A joint investigation team is based on an agreement between competent authorities in two or more countries when there is a cross-border dimension to criminal activity.

Adrian Hillman accuses Omtzigt of trying to influence inquiry

Adrian Hillman, the former managing director at Allied Newspapers, publishers of Times of Malta, has accused Omtzigt of trying to influence an ongoing inquiry through his statements.

Hillman is the subject of one of the money laundering inquiries initiated three years ago. The inquiry was requested by then Opposition leader Simon Busuttil, who claimed that Hillman received €650,000 in transactions from then OPM chief of staff Keith Schembri.

"Pieter Omtzigt has felt the need to drag me into the political quagmire for reasons which are his own. It is ironic that in his statement he repeats the position of those who have no respect for the rule of law, while professing to be the very defender of said concept. He must be aware that he is referring to a situation, which is not even in the political domain and trying to make himself out to be judge, jury and executioner of a public lynching," Hillman said in a statement released on Friday afternoon.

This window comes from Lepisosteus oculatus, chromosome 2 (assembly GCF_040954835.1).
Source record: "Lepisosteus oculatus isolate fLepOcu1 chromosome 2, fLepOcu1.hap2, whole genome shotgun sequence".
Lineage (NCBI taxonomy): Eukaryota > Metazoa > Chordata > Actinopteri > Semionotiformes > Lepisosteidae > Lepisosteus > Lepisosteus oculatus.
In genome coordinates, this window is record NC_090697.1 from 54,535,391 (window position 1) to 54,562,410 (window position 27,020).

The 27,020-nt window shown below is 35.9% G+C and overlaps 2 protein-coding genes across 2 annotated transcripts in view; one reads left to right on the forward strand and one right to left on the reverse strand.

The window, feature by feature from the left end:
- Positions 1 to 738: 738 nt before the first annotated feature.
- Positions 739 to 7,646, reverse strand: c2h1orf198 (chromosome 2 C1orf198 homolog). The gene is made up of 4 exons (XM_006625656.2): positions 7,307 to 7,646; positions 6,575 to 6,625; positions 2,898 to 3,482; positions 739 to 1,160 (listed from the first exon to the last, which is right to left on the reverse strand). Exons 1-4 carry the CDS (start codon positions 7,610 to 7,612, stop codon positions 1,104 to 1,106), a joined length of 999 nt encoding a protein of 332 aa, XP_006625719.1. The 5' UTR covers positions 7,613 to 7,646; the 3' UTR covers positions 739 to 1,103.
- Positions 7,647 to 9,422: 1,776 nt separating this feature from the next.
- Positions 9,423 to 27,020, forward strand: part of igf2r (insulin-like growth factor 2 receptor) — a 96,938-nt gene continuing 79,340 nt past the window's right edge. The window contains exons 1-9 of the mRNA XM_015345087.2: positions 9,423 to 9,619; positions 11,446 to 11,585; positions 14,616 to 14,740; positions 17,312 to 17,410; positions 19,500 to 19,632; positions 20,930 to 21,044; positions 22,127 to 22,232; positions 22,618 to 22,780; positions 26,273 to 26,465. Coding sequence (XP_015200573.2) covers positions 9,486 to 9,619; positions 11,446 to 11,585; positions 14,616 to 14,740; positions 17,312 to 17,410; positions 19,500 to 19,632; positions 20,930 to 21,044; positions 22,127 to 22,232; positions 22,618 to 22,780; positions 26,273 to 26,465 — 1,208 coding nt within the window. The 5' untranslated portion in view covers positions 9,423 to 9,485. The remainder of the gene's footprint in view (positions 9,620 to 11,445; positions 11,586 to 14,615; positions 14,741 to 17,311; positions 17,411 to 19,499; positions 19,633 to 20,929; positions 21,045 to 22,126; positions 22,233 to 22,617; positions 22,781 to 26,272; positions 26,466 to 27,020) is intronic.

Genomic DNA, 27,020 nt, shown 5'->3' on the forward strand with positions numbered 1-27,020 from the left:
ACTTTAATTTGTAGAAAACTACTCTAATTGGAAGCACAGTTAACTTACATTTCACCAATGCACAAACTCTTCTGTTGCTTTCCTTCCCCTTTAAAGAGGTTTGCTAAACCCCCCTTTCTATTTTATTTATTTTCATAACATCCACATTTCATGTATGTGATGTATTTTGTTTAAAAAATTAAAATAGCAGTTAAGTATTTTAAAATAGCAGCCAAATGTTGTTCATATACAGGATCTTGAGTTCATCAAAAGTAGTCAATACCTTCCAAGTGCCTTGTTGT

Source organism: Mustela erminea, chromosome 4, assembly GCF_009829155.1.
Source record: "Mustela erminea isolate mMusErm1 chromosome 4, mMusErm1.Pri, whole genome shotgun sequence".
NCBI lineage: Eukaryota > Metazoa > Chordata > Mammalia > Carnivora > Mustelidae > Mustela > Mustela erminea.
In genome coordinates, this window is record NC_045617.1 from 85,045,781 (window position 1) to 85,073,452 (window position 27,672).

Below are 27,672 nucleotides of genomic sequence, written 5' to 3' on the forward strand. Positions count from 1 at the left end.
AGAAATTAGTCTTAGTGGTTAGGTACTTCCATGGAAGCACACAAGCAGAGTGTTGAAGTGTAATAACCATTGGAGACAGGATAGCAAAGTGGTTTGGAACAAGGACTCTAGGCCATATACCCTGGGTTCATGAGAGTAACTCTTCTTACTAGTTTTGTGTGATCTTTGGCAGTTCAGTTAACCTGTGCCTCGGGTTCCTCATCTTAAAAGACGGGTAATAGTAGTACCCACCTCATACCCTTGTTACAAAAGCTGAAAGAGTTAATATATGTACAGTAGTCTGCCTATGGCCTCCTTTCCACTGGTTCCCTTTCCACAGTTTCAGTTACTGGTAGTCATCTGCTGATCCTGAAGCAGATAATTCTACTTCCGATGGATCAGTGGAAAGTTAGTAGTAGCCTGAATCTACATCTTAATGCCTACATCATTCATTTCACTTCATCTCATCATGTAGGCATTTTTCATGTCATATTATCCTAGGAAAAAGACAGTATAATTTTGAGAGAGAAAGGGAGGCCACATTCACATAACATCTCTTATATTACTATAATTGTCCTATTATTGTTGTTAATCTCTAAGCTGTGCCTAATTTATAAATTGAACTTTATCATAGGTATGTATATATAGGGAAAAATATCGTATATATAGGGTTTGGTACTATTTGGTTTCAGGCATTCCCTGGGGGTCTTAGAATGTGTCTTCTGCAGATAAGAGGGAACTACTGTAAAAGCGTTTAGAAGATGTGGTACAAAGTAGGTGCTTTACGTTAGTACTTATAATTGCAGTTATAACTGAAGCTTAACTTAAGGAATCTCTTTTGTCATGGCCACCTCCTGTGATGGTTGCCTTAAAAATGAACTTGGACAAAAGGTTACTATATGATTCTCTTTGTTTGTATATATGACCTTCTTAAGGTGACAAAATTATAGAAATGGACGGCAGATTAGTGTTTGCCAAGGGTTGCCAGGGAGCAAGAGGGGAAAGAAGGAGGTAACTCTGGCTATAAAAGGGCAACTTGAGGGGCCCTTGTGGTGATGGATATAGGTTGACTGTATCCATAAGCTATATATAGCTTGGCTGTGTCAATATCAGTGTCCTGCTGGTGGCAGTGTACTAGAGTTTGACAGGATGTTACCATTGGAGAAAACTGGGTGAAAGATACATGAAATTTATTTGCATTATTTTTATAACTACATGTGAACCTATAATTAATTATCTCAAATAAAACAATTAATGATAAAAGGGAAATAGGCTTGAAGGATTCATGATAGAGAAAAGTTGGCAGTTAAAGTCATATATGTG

He said the authorities should be allowed to conduct their affairs without "undue pressure and provocation". Hillman also questioned Omtzigt's agenda, accusing him of destroying a non-political individual.

"There is a magisterial inquiry under way, and Omtzigt is aware of this. Notwithstanding, his actions attempt to influence this very inquiry in the direction of his own personal agenda. Surely he must recognise that he is not above the rule of law and his efforts to influence are simply wrong... I am no different from any other of the hundreds of thousands of EU citizens that have gone about their affairs in a correct and appropriate manner. I am open to scrutiny, as we all are, but in his statement Pieter Omtzigt is attempting to destroy and harm a non-political individual for his own ends," Hillman said.

Opposition calls for setting up Joint Investigate Teams with other European countries

In a statement, Nationalist MP Jason Azzopardi said that, in light of Omtzigt's statements, the Opposition was condemning the impunity which Robert Abela was allowing to continue.

Such a situation of impunity was now leading to jobs being lost in Malta, the PN's justice spokesperson said.

"It is clear that Robert Abela's government has neither the will nor the interest to fight corruption which has taken over Malta. And, as the Nationalist Party has been warning, this is now translating into a loss of jobs."

Azzopardi said the Oppoition was publicly calling on the government to support the setting up of Joint Investigate Teams, between the Maltese authorities and other European countries, to ensure that high-level corruption is investigated fully, seriously and as soon as possible.

 "Every day that Robert Abela continue to refuse that Malta participates in such a European collaboration [...] means another days wasted in terms of restoring Malta's reputation."